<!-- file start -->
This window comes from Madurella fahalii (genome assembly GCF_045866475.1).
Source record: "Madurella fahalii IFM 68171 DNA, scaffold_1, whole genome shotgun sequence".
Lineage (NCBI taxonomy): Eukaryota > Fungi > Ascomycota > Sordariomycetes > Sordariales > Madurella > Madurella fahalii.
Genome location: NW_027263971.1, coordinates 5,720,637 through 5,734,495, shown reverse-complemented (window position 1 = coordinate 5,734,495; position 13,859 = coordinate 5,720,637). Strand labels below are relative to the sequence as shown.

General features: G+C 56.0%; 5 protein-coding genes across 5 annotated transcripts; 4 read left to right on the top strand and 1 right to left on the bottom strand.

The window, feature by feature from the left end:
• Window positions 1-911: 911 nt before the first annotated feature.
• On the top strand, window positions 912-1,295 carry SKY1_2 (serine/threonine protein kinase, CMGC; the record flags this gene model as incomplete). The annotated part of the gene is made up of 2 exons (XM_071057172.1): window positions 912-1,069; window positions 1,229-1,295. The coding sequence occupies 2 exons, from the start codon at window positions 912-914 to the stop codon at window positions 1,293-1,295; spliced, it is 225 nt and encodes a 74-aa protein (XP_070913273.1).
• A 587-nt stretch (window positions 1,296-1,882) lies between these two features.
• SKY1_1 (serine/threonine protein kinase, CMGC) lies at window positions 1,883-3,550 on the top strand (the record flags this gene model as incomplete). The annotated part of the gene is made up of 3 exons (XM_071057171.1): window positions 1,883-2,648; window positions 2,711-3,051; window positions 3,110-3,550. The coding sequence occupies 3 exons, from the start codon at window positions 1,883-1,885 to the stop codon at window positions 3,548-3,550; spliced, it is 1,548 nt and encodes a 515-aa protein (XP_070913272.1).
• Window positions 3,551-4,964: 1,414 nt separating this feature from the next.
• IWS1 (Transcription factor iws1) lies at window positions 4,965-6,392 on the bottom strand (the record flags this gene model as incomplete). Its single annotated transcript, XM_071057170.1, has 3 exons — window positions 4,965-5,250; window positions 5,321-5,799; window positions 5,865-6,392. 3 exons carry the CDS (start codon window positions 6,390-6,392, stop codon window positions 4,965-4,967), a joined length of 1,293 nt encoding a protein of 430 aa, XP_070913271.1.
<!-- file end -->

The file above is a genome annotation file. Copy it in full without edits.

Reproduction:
This window comes from Madurella fahalii (genome assembly GCF_045866475.1).
Source record: "Madurella fahalii IFM 68171 DNA, scaffold_1, whole genome shotgun sequence".
Lineage (NCBI taxonomy): Eukaryota > Fungi > Ascomycota > Sordariomycetes > Sordariales > Madurella > Madurella fahalii.
Genome location: NW_027263971.1, coordinates 5,720,637 through 5,734,495, shown reverse-complemented (window position 1 = coordinate 5,734,495; position 13,859 = coordinate 5,720,637). Strand labels below are relative to the sequence as shown.

General features: G+C 56.0%; 5 protein-coding genes across 5 annotated transcripts; 4 read left to right on the top strand and 1 right to left on the bottom strand.

The window, feature by feature from the left end:
• Window positions 1-911: 911 nt before the first annotated feature.
• On the top strand, window positions 912-1,295 carry SKY1_2 (serine/threonine protein kinase, CMGC; the record flags this gene model as incomplete). The annotated part of the gene is made up of 2 exons (XM_071057172.1): window positions 912-1,069; window positions 1,229-1,295. The coding sequence occupies 2 exons, from the start codon at window positions 912-914 to the stop codon at window positions 1,293-1,295; spliced, it is 225 nt and encodes a 74-aa protein (XP_070913273.1).
• A 587-nt stretch (window positions 1,296-1,882) lies between these two features.
• SKY1_1 (serine/threonine protein kinase, CMGC) lies at window positions 1,883-3,550 on the top strand (the record flags this gene model as incomplete). The annotated part of the gene is made up of 3 exons (XM_071057171.1): window positions 1,883-2,648; window positions 2,711-3,051; window positions 3,110-3,550. The coding sequence occupies 3 exons, from the start codon at window positions 1,883-1,885 to the stop codon at window positions 3,548-3,550; spliced, it is 1,548 nt and encodes a 515-aa protein (XP_070913272.1).
• Window positions 3,551-4,964: 1,414 nt separating this feature from the next.
• IWS1 (Transcription factor iws1) lies at window positions 4,965-6,392 on the bottom strand (the record flags this gene model as incomplete). Its single annotated transcript, XM_071057170.1, has 3 exons — window positions 4,965-5,250; window positions 5,321-5,799; window positions 5,865-6,392. 3 exons carry the CDS (start codon window positions 6,390-6,392, stop codon window positions 4,965-4,967), a joined length of 1,293 nt encoding a protein of 430 aa, XP_070913271.1.